Down By the Creek

Once a long time ago, I went to live in Georgia, with my backwoods, hillbilly cousins. It was summer in the Deep South. I can tell you it’s like being in a jungle during the summer season in the forests of the south. And everyone talks with a twang. I’d taken a plane there, to get away from California and the trouble I had gotten into there. (That’s another story).

My relatives, I love them from a distance. I spent two weeks out there, living in a trailer with no air conditioning. The humidity felt like it was raining on some days. And at night the fireflies were out in force, lighting up the night, as we’d sit outside drinking sweet tea and picking string beans. I was bored.

And then my cousin Sandy and two guys came to get me. “We’re going to the creek, you wanna go?” Hell yes I wanna go! The four of us piled in an old car and went down yonder to a place off the road,where we parked the car. There was a tiny store there I remember. Then we walked through the forest, the two guys carrying the cooler. I walked behind my cousin, watching her butt sway back and forth in her white cut-offs, and listening to her talking in her twang, about nothing in particular. For about a mile
we walked, they knew where they were going, down a trail with tall trees that only got taller as we went further, through a thick forest.

They called it a creek. But it was a slow moving river. One guy laid down a thick quilt. We all sat on it, popped open Coors beers. The two guys jumped into the water, diving in, swimming under the current. And then I did the same. Sandy had to get up her nerve before she could do it. The water wasn’t warm, it was chilly. There was a huge boulder that stood up, jutting out of the water. One of the guys said to me “this was where your cousin Franklin drowned, right here, where your swimming now, right in that spot.” “The water isn’t even deep” I said in a low voice. The guy looking at my eyes and face, “he didn’t know how to swim”, he said, and I swam off. And could feel his hands running along my leg as I swam by him. He didn’t even say anything. That’s how they did things back there, by tacit consent. You just do something, and if nobody disagrees, it’s okay. He was subtle.

I can say for sure that day I remember it because of the simplicity of what we were doing. We were just enjoying the water, the sun and each other’s company. It seemed like that was exactly where I needed to be on that day. My cousins and those two guys talked with a heavy southern twang, so thick that I could barely understand them. But by the end of the day I understood them all, everything.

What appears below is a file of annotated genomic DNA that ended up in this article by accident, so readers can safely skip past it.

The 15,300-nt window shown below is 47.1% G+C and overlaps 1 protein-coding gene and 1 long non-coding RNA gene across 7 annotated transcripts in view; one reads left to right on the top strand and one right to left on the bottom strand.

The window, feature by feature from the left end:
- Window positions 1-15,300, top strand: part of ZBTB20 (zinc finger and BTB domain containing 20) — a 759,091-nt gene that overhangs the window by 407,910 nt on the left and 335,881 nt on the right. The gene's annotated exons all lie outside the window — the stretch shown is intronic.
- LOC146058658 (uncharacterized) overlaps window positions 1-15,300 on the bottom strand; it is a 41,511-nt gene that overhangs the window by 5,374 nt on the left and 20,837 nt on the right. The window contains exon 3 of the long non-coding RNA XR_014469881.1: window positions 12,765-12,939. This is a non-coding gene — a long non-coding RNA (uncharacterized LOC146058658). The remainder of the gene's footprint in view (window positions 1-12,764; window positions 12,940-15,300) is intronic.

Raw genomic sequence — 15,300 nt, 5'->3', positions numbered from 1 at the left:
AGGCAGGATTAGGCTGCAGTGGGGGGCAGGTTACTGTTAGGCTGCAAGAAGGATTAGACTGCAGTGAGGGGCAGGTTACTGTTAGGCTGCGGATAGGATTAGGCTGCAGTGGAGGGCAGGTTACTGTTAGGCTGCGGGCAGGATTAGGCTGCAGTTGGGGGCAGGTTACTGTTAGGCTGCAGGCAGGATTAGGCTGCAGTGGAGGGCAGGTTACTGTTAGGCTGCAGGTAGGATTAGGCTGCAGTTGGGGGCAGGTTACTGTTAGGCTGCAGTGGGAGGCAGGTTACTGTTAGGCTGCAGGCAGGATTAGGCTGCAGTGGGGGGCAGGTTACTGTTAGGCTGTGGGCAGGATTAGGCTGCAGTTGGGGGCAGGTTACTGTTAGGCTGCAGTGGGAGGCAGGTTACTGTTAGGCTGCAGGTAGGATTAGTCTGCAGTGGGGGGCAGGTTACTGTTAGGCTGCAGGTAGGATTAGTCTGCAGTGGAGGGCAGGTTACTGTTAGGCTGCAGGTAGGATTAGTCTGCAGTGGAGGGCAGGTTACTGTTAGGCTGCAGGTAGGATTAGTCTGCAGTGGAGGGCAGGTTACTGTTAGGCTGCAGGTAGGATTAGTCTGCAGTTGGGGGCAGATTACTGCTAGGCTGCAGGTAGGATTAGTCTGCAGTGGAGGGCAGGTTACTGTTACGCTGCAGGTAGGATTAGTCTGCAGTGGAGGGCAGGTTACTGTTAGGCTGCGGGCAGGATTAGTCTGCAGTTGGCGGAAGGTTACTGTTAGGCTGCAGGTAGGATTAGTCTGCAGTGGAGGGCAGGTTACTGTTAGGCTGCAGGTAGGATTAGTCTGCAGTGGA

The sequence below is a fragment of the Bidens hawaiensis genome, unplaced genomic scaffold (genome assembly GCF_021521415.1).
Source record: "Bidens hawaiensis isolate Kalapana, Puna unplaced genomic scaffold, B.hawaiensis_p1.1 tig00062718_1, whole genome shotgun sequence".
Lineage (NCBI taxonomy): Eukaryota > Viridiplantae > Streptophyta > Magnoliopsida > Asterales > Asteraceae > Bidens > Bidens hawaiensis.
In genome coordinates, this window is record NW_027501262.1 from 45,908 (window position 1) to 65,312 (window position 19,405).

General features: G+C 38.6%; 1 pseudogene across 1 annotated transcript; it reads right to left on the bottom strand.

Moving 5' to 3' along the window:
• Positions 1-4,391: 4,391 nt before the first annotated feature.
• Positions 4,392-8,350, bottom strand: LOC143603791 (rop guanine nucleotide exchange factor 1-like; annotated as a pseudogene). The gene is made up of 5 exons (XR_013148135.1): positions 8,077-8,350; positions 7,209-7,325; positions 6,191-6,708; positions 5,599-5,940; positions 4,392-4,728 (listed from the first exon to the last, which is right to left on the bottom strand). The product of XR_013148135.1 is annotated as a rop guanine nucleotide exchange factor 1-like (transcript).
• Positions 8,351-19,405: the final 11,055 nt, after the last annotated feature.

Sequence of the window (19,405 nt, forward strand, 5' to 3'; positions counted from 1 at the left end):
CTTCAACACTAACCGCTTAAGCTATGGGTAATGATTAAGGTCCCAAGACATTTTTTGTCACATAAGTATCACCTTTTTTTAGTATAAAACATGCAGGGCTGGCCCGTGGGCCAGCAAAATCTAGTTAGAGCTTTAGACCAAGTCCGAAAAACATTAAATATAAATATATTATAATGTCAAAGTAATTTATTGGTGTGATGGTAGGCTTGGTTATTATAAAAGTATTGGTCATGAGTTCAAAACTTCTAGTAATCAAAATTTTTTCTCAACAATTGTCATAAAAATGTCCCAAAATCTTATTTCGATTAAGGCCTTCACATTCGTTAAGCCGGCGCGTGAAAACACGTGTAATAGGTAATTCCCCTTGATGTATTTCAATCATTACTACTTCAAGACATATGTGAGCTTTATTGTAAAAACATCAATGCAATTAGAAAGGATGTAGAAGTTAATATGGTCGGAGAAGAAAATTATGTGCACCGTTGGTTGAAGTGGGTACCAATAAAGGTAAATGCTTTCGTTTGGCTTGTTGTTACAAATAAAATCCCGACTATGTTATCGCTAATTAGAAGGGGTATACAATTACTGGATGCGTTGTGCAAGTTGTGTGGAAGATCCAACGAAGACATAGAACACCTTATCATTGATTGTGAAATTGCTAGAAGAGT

Ritz

In the summer of 1969 my neighborhood was full of lots of kids, kids my age. Two doors down some new neighbors moved in, the Huntons. All the kids had portfolios and agents. There were two twins, Rene And Feline. Feline was my sister’s friend and Rene was mine. One hot day I went outside and there was Rene, coming across the front lawn, with several round, brown crackers in her hands. She was munching one, and talking fast. She always talked fast. She was cool, she had freckles across her nose and cheeks and brown straight hair with bangs. And also mostly because she was going to be famous, because when you were a kid and you had an agent and a portfolio, that was what we thought would happen. She offered me a cracker, and it had Philadelphia cream cheeseon the top. It was so good. I was hungry too.

     Together we walked back across the lawns that seperated our houses. And into her house we went. So she says excitedly, (because that was how she talked), “let’s make Kool-aid!” And I just nodded. Because Rene had a way of making everything seem really exciting, even making Kool-aid and eating Ritz crackers with cream cheese.

     “Let’s go back to your house now!” This was Rene. So we just did that, walked back across the lawns to my house and into the kitchen. “We’re gonna make sandwiches okay mom”? This was me. My mother blew her nose loudly in the other room. Rene jumped and her eyes were wide, “what was that?” she whispered. “it’s my mom blowing her foghorn”, I hissed as I smoothed mayonnaise on Wonder Bread. Rene was holding the bologna. We used some cheese and mustard too. And we bit into our sandwiches while looking out the kitchen window and drank our Kool-aid. My mouth full I said in boredom “what do you wanna do now?”  Her idea came to her, ”Let’s run in the sprinklers out front.” What else could I say to Rene, it seemed that everything she did was fun and exciting.

     I let her borrow one of my stretchy bathing suits, we were the same size. Outside we stalked with our towels, and I stepped into the planter to turn on the water hose. It attached to a metal sprinkler that gushed water from all angles, up into the air. She screamed, the water hit her. I watched as some of the neighbor kids looked out their doors. Soon, one by one each of our friends around us came out too. Some were in their shorts, some were in bathing suits. The front lawn was soon busy with all sizes and ages of kids, running and screaming, through the water.

     “I have a good idea!” I yelled to Rene, over the crowd. “I’ll get the Slip-n-Slide”. This was a long piece of plastic that we played on. At one end you could attach a water hose, and it got completely wet. And then we could run forth onto the plastic and throw ourselves onto it, sliding. I ran fast through the house and into our backyard, grabbing one end of the plastic and dragging it around the side of the house. I threw it down, everyone pulled it onto the lawn, attached the hose to it. My front lawn became a scene of wild flying legs, arms and wet hair and laughing screaming faces. I looked down to the soaking grass, and I saw soggy Ritz crackers smashed, as feet ran over and over them.